Avengers #347 and Thor #447 (May 1992)

As of this supersized issue of Avengers we arrive at the conclusion of the “Operation: Galactic Storm” event, and it does not disappoint—except for Captain America, who is very disappointed in the decisions taken by some of his fellow Avengers, which will have serious consequences for years to come (starting with next month’s Captain America #401). If that weren’t enough, we have a couple pages from this month’s Thor, apparently pre-dating the book’s earlier installments of Galactic Storm. (Don’t think about it too much, or you’ll have a headache like I do.)

Since the last segment of this story we covered, the Shi’ar’s Nega-Bomb, with which they planned to destroy the Kree Empire, was stolen by the Skrulls… who used it to destroy the Kree Empire, killing billions of Kree. (The Kree-Skrull War is obviously not a thing of the past for them.) The double-page spread below, with art by Steve Epting, Tom Palmer, and Gina Going, captures the widespread devastation well. (For some reason, planets’ inhabitants and structures seem to have been wiped out, but the planets themselves remain largely intact.)

On the central Kree world of Hala, where Captain America was thrown out of the citadel by the Supreme Intelligence before the bomb hit, the Shi’ar warrior Deathbird is indulging in Shakespearean monologue, under the assumption that her sister Lilandra, leader of the Shi’ar, was the one who detonated the bomb. Then she sees a red, white, and blue figure…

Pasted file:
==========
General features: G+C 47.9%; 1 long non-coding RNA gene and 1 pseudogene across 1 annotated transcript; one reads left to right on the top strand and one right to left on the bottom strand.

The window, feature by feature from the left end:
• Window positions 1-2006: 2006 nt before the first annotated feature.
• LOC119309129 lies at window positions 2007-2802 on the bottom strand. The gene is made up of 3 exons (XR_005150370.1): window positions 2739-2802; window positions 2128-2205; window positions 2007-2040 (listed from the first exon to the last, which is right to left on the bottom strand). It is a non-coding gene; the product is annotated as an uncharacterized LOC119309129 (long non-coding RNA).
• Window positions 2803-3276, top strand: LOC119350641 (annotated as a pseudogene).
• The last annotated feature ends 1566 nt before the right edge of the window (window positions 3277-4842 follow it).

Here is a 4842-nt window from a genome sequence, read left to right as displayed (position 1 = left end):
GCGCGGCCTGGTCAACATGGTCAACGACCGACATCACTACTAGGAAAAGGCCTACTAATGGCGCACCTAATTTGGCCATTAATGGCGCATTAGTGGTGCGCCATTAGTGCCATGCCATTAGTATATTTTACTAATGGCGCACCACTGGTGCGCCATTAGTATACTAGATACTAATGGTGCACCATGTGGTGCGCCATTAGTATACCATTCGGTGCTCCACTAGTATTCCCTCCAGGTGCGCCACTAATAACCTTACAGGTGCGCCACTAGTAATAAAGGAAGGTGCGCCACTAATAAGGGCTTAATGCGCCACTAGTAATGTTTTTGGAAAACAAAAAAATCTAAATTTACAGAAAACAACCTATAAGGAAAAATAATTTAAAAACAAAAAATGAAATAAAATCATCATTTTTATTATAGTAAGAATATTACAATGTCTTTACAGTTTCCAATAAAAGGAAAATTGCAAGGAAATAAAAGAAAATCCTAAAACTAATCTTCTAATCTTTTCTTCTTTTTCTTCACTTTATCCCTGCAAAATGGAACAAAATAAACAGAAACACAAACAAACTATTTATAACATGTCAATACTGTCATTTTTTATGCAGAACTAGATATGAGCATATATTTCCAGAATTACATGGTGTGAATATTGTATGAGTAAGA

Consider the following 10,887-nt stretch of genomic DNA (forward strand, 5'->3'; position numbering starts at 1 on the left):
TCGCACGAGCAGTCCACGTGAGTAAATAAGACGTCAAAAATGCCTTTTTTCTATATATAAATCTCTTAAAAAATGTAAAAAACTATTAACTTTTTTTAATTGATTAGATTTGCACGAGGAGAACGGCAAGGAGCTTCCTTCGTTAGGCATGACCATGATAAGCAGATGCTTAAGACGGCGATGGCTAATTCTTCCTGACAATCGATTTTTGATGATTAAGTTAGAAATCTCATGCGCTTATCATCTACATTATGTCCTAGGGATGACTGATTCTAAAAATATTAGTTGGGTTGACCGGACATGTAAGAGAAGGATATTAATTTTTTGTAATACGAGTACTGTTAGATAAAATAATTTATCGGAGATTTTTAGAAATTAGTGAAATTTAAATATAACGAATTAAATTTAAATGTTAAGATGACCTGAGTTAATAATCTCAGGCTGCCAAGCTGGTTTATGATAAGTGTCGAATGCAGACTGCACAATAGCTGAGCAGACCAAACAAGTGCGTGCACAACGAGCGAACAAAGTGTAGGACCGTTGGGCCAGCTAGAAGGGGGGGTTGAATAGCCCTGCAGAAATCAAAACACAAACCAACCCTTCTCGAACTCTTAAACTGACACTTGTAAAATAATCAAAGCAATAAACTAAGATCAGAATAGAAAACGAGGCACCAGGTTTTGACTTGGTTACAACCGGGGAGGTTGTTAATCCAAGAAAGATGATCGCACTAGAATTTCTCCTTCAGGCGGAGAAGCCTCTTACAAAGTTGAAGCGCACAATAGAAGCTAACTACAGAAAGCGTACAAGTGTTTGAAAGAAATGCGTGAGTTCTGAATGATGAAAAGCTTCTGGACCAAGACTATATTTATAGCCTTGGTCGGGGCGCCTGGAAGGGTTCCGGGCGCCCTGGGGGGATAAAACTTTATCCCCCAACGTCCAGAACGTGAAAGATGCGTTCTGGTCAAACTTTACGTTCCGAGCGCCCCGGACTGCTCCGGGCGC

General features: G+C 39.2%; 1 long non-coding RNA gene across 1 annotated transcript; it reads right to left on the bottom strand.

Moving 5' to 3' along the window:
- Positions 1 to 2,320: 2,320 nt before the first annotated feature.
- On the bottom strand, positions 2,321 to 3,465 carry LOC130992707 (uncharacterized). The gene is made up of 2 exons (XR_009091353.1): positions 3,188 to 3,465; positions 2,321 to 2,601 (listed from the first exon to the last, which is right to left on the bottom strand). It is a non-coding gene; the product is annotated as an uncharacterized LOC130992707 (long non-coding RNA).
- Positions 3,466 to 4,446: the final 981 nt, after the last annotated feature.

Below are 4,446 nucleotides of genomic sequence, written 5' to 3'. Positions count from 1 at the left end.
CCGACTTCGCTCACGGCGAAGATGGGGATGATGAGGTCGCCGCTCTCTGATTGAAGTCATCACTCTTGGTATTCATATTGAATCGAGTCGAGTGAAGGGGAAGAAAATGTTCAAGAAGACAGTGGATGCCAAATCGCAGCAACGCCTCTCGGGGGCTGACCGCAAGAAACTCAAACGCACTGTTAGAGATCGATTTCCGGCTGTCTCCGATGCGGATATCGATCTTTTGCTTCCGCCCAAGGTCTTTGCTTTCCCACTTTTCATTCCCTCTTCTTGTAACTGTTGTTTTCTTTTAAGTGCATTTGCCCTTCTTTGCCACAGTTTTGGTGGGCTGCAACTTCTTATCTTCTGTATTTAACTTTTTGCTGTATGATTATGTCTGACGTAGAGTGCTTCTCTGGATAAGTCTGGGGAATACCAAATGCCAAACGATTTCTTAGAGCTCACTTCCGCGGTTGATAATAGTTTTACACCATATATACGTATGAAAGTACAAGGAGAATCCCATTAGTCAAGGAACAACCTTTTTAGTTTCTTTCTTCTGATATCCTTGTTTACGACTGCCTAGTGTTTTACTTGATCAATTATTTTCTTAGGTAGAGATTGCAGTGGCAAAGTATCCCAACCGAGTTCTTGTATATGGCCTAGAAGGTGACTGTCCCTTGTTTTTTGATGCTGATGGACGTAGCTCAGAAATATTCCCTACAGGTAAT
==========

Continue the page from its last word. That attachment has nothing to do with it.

…about whom the Avengers are also curious (having barely survived the Nega-Bomb themselves). Hawkeye (in his Goliath outfit) and Iron Man rehash the argument they started in Iron Man #279 when Tony made the decision to pursue the bomb—and potentially save billions of lives—rather than look for Cap, lost somewhere on Hala. Now that the bomb’s gone off, Tony leads the team to find their leader.

Deathbird has already found him, of course, and she begins to memorialize him as a courageous warrior before she discovers he’s alive… and contemplates a new role for him to which he forcefully objects, just before the Supreme Intelligence interrupts.

The Kree leader proclaims victory, despite the death of most all of his people—or, rather, because of it.